Make no mistake, Weinstein is a monster. He is a total predator, and I consider the women who spoke out against him to be very brave. But what Argento and McGowan are doing is not brave. In fact, it’s disingenuous. Rape and sexual transactions are worlds apart, and they need to stay worlds apart.
Argento was not blackmailed. She was not threatened. She had a sexual relationship with Weinstein which resulted in a transactional, consensual union, because—let’s be honest—that’s how Hollywood works. Fast-forward a few years and Argento saw a bigger opportunity: She could brand herself as a survivor.
Anthony Bourdain met Argento on the set of his wildly popular CNN show Parts Unknown when he was filming in Rome. Argento, a single mother of two and Italian celebrity, ended up a guest on the show. In February 2017, not long after they met on camera, the New York Post confirmed the two had started dating. One quick scroll through the couple’s individual social media accounts reveals that Bourdain was completely smitten with Argento, posting photos of her on the regular with heartwarming comments.
Bourdain was openly supportive of Argento’s involvement in the #MeToo movement as she rose to be one of its most prominent and vocal crusaders. Bourdain never held back when standing up for her or any part of the #MeToo movement, even defending McGowan and her feminist activism. The #MeToo movement had accrued a strong new male ally in Bourdain.
Bourdain had built his brand around captivating storytelling and a “no fucks given” attitude. He was honest about his shortcomings—struggles with drugs and alcohol and depression—while also detailing the craziness of the culinary world. My sister Sarah put me on to him after she read his memoir Kitchen Confidential. I stole her book when she was done, and I was hooked. We both were. How could you not be? Tall, successful, smart as fuck, bad boy, deep with a dark streak. The country swooned for Anthony Bourdain. He became our very own American ambassador. He made us proud, representing our nation while he traveled the world filming his series.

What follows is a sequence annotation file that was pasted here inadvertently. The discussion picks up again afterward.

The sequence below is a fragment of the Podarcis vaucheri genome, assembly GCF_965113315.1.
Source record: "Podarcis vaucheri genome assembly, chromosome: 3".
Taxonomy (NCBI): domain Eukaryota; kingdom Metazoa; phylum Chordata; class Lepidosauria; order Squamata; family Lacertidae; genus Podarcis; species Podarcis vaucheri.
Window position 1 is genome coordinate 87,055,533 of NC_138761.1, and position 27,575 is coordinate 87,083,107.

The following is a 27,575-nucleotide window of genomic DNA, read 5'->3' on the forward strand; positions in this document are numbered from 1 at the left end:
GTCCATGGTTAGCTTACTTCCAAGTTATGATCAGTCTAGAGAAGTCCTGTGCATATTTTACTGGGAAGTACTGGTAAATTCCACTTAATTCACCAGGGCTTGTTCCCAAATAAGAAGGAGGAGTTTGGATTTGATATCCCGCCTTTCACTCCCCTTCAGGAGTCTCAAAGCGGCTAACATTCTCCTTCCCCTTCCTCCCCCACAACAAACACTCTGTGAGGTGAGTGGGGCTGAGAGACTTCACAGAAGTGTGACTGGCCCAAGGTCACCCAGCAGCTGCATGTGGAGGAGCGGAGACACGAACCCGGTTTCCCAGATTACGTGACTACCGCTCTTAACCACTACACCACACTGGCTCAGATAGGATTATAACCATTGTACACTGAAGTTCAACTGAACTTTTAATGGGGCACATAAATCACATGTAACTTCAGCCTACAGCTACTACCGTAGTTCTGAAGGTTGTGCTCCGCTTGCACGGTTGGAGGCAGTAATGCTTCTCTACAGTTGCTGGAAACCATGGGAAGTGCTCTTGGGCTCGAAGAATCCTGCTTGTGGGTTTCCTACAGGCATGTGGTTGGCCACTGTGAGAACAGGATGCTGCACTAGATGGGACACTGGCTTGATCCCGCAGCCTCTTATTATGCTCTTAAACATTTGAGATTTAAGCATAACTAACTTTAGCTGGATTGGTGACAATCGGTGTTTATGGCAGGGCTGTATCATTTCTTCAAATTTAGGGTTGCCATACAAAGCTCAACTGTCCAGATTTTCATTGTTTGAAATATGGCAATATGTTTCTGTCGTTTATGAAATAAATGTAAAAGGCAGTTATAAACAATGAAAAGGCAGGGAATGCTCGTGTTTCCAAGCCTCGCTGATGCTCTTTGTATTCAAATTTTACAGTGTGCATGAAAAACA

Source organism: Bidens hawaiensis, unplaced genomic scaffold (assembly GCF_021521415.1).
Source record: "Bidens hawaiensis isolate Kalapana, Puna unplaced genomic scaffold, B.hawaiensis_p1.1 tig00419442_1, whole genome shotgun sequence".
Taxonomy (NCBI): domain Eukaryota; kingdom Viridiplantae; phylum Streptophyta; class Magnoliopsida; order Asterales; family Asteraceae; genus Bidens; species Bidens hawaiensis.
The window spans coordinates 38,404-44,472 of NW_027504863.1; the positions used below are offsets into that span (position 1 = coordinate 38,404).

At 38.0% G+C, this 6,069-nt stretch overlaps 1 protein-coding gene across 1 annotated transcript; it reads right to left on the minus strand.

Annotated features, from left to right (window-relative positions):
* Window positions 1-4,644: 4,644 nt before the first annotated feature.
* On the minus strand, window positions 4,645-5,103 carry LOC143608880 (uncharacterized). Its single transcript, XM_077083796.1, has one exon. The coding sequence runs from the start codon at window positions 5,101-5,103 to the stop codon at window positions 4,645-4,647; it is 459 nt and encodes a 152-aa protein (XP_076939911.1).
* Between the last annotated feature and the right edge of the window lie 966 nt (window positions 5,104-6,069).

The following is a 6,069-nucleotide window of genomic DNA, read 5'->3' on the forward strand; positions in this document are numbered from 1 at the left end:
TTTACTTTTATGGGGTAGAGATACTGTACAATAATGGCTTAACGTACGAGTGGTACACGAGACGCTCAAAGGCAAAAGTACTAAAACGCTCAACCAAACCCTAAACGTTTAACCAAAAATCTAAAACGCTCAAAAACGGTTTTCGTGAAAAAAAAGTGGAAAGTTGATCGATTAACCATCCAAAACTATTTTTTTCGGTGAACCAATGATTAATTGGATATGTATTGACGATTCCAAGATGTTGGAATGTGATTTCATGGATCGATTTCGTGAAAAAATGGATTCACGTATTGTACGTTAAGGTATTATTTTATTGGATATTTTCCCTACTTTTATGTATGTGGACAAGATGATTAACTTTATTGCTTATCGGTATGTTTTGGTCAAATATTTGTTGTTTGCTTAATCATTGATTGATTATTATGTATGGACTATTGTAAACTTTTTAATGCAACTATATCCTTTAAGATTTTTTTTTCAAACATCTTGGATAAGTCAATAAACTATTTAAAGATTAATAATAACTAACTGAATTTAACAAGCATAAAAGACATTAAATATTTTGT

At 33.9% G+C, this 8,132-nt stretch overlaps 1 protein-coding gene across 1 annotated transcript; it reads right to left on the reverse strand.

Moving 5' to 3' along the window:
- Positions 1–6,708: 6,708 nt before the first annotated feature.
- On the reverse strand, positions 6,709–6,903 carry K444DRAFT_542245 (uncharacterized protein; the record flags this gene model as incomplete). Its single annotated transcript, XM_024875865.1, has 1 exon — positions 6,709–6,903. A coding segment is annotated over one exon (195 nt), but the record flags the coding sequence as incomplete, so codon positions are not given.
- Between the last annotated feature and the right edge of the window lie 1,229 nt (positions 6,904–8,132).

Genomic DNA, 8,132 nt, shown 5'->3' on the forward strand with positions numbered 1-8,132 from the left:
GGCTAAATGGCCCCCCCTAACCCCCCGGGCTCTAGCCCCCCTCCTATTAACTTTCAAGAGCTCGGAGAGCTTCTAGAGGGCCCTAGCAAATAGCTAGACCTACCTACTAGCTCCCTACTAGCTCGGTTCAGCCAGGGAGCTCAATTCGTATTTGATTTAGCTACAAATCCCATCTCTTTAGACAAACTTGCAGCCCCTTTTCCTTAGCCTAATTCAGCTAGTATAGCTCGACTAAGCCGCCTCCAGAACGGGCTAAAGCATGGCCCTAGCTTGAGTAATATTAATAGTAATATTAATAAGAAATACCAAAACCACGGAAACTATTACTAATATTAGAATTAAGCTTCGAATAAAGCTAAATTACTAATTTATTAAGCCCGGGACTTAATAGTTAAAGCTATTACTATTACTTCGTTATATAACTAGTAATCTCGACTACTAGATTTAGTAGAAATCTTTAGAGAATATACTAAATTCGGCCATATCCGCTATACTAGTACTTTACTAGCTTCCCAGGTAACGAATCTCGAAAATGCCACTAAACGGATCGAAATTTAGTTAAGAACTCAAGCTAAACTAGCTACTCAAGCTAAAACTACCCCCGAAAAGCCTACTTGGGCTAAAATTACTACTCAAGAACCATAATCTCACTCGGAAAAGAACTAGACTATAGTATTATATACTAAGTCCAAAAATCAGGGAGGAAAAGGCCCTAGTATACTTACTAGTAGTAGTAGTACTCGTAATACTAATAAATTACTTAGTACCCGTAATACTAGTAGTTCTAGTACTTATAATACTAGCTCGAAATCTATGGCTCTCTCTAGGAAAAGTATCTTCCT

Bourdain gushed publicly over Argento, and when it came to her career, he was her biggest supporter. This is what you do when you love someone and believe in them. He wanted her to succeed because he adored her. His influence led to her new role as a judge on the Italian version of X-Factor, and he hired her to direct an episode of Parts Unknown when the series filmed in Hong Kong. The segment aired on June 3rd. In the closing scene, Bourdain stated what many of his fans had already figured out when it came to his feelings for Argento: “To fall in love with Asia is one thing. To fall in love in Asia is another. Both have happened to me.”
But in the days leading up to his suicide, things between the couple seemed to get rocky.
On June 5th, three days before Bourdain’s suicide, paparazzi photos of Argento and the young French reporter Clément, 28, were published in the Italian gossip magazine Chi. The photos showed the two holding hands, kissing, hugging, and dancing in a bar in Rome.
Argento fought to have the photographs pulled. Bourdain was mysteriously no longer following his girlfriend on Instagram. Argento then posted an Instagram story of herself in a Sid Vicious shirt that said Fuck Everyone, and captioned the image: “You know who you are.” Three hours later he killed himself. And she deleted the image off of her instagram story.
Hours after it was confirmed that Bourdain had died, Argento quickly posted a statement regarding her boyfriend’s death on Instagram. We’ve all seen the message. It floated through the American media for weeks. Argento inserted herself into the coverage surrounding Bourdain’s suicide, and received an outpouring of sympathy, while Bourdain’s wife of ten years, Ottavia (the couple separated in 2016), remained silent and removed from the circus.
Why was Argento—who had only been dating Bourdain for a year and a half—speaking out on his behalf, instead of the woman he was legally married to at the time of his death, the mother of his 11-year-old daughter? Why has the American media been tiptoeing around the scandalous, romantic photos of Argento and Clément?
As numerous eloquent tributes to Bourdain were published, Argento decided she was too grief-stricken to continue speaking publicly, and handed the torch to Rose McGowan. The former Charmed star penned a letter to the public on behalf of Argento, which McGowan’s publicist, Nathaniel Baruch at Brigade Marketing, promptly emailed to Rolling Stone.
McGowan’s letter opens by saying Argento is now a victim not only of rape but of suicide.
“Sitting across from me,” she writes, “is the remarkable human and brave survivor, Asia Argento, who has been through more than most could stand, and yet stand she does. She stood up to her monster rapist and now she has to stand up to yet another monster, suicide. The suicide of her beloved lover and ally, Anthony Bourdain. I write these truths because I have been asked to.”